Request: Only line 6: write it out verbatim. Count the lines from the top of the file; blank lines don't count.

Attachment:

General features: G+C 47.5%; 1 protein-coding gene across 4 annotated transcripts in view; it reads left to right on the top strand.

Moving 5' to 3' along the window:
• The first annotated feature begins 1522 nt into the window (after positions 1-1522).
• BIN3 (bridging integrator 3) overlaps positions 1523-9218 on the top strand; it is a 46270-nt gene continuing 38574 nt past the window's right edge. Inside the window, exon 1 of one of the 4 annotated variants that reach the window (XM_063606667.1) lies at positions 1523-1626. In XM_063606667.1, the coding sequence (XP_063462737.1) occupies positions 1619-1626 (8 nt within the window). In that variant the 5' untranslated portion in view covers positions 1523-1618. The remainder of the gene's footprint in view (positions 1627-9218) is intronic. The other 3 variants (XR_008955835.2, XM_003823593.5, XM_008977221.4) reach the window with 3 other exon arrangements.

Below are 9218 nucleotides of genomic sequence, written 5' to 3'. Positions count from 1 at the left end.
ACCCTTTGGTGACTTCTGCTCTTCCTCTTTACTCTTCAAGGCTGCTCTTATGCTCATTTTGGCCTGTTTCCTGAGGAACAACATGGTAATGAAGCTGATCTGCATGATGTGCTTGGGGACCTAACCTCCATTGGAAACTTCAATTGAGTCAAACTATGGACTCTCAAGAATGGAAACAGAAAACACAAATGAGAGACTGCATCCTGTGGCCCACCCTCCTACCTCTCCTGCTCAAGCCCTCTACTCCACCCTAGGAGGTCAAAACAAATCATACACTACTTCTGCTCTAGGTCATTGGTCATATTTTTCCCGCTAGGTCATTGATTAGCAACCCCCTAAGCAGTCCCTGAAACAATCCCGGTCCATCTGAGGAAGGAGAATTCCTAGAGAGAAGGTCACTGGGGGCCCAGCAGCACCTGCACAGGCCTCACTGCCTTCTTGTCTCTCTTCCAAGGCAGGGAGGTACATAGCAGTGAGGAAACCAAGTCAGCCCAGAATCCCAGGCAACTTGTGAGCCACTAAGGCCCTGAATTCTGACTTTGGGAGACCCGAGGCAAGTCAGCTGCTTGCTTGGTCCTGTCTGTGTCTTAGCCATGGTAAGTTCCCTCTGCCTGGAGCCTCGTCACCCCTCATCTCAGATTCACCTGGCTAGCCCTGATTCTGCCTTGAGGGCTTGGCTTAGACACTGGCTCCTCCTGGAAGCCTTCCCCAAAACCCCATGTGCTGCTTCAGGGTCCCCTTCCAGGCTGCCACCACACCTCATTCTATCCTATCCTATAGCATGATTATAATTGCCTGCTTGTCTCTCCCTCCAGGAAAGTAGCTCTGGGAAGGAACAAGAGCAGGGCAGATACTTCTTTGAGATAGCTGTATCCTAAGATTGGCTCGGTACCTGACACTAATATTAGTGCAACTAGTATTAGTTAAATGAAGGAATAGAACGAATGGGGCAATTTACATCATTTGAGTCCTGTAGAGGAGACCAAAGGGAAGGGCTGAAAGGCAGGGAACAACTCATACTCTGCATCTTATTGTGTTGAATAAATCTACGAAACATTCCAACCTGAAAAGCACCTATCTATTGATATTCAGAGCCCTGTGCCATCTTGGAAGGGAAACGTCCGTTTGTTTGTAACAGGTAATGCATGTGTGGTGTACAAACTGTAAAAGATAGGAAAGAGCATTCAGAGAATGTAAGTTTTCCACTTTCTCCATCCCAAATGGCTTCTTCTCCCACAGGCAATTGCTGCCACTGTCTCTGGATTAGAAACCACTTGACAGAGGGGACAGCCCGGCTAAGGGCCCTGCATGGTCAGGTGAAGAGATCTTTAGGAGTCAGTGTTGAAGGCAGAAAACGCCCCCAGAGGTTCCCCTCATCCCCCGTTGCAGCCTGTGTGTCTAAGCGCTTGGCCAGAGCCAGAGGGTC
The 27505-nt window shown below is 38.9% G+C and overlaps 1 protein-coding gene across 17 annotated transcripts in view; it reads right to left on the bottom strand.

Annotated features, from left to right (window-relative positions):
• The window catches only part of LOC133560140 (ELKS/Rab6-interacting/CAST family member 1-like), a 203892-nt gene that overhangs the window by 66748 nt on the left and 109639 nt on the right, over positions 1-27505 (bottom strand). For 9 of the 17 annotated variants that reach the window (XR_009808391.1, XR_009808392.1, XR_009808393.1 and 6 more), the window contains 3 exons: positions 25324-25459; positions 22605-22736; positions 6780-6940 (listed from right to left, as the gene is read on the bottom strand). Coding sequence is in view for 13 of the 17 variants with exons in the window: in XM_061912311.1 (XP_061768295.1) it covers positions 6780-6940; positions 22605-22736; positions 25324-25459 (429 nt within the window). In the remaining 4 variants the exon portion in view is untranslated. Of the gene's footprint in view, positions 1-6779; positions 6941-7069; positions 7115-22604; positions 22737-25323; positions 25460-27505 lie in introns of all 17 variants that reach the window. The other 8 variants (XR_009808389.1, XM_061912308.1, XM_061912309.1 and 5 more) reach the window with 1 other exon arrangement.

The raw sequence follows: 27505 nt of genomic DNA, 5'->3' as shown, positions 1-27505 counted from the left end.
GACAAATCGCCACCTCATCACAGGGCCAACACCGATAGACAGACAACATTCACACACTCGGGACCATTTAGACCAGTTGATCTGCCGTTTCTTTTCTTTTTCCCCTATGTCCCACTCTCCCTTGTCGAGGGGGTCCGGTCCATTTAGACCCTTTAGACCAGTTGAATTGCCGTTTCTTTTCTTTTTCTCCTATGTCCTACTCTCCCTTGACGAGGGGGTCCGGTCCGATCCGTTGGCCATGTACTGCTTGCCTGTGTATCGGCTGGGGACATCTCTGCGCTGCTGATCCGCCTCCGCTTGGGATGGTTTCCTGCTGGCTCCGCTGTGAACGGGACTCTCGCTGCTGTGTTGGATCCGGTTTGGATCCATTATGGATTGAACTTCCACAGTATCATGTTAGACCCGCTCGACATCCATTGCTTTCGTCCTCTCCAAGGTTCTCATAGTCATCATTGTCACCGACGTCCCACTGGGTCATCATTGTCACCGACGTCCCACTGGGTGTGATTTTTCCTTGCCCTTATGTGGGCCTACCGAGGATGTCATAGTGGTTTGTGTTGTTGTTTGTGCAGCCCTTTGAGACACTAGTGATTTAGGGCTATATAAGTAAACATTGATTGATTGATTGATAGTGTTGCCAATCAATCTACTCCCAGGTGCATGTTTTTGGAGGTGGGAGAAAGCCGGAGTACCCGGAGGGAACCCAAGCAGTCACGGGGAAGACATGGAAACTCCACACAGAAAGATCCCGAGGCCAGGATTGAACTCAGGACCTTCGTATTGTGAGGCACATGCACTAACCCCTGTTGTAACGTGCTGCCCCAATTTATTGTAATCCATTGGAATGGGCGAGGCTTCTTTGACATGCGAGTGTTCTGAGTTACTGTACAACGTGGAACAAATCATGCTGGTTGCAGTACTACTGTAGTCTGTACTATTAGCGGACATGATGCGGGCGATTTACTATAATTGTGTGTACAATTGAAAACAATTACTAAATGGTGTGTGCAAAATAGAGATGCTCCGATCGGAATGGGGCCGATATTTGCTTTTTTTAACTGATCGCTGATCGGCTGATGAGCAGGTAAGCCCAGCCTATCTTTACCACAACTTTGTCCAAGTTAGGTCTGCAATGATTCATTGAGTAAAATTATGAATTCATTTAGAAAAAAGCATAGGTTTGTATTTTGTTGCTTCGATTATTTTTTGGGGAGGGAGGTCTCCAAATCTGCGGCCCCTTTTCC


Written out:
ACCCTTTGGTGACTTCTGCTCTTCCTCTTTACTCTTCAAGGCTGCTCTTATGCTCATTTTGGCCTGTTTCCTGAGGAACAACATGGTAATGAAGCTGATCTGCATGATGTGCTTGGGGACCTAACCTCCATTGGAAACTTCAATTGAGTCAAACTATGGACTCTCAAGAATGGAAACAGAAAACACAAATGAGAGACTGCATCCTGTGGCCCACCCTCCTACCTCTCCTGCTCAAGCCCTCTACTCCACCCTAGGAGGTCAAAACAAATCATACACTACTTCTGCTCTAGGTCATTGGTCATATTTTTCCCGCTAGGTCATTGATTAGCAACCCCCTAAGCAGTCCCTGAAACAATCCCGGTCCATCTGAGGAAGGAGAATTCCTAGAGAGAAGGTCACTGGGGGCCCAGCAGCACCTGCACAGGCCTCACTGCCTTCTTGTCTCTCTTCCAAGGCAGGGAGGTACATAGCAGTGAGGAAACCAAGTCAGCCCAGAATCCCAGGCAACTTGTGAGCCACTAAGGCCCTGAATTCTGACTTTGGGAGACCCGAGGCAAGTCAGCTGCTTGCTTGGTCCTGTCTGTGTCTTAGCCATGGTAAGTTCCCTCTGCCTGGAGCCTCGTCACCCCTCATCTCAGATTCACCTGGCTAGCCCTGATTCTGCCTTGAGGGCTTGGCTTAGACACTGGCTCCTCCTGGAAGCCTTCCCCAAAACCCCATGTGCTGCTTCAGGGTCCCCTTCCAGGCTGCCACCACACCTCATTCTATCCTATCCTATAGCATGATTATAATTGCCTGCTTGTCTCTCCCTCCAGGAAAGTAGCTCTGGGAAGGAACAAGAGCAGGGCAGATACTTCTTTGAGATAGCTGTATCCTAAGATTGGCTCGGTACCTGACACTAATATTAGTGCAACTAGTATTAGTTAAATGAAGGAATAGAACGAATGGGGCAATTTACATCATTTGAGTCCTGTAGAGGAGACCAAAGGGAAGGGCTGAAAGGCAGGGAACAACTCATACTCTGCATCTTATTGTGTTGAATAAATCTACGAAACATTCCAACCTGAAAAGCACCTATCTATTGATATTCAGAGCCCTGTGCCATCTTGGAAGGGAAACGTCCGTTTGTTTGTAACAGGTAATGCATGTGTGGTGTACAAACTGTAAAAGATAGGAAAGAGCATTCAGAGAATGTAAGTTTTCCACTTTCTCCATCCCAAATGGCTTCTTCTCCCACAGGCAATTGCTGCCACTGTCTCTGGATTAGAAACCACTTGACAGAGGGGACAGCCCGGCTAAGGGCCCTGCATGGTCAGGTGAAGAGATCTTTAGGAGTCAGTGTTGAAGGCAGAAAACGCCCCCAGAGGTTCCCCTCATCCCCCGTTGCAGCCTGTGTGTCTAAGCGCTTGGCCAGAGCCAGAGGGTC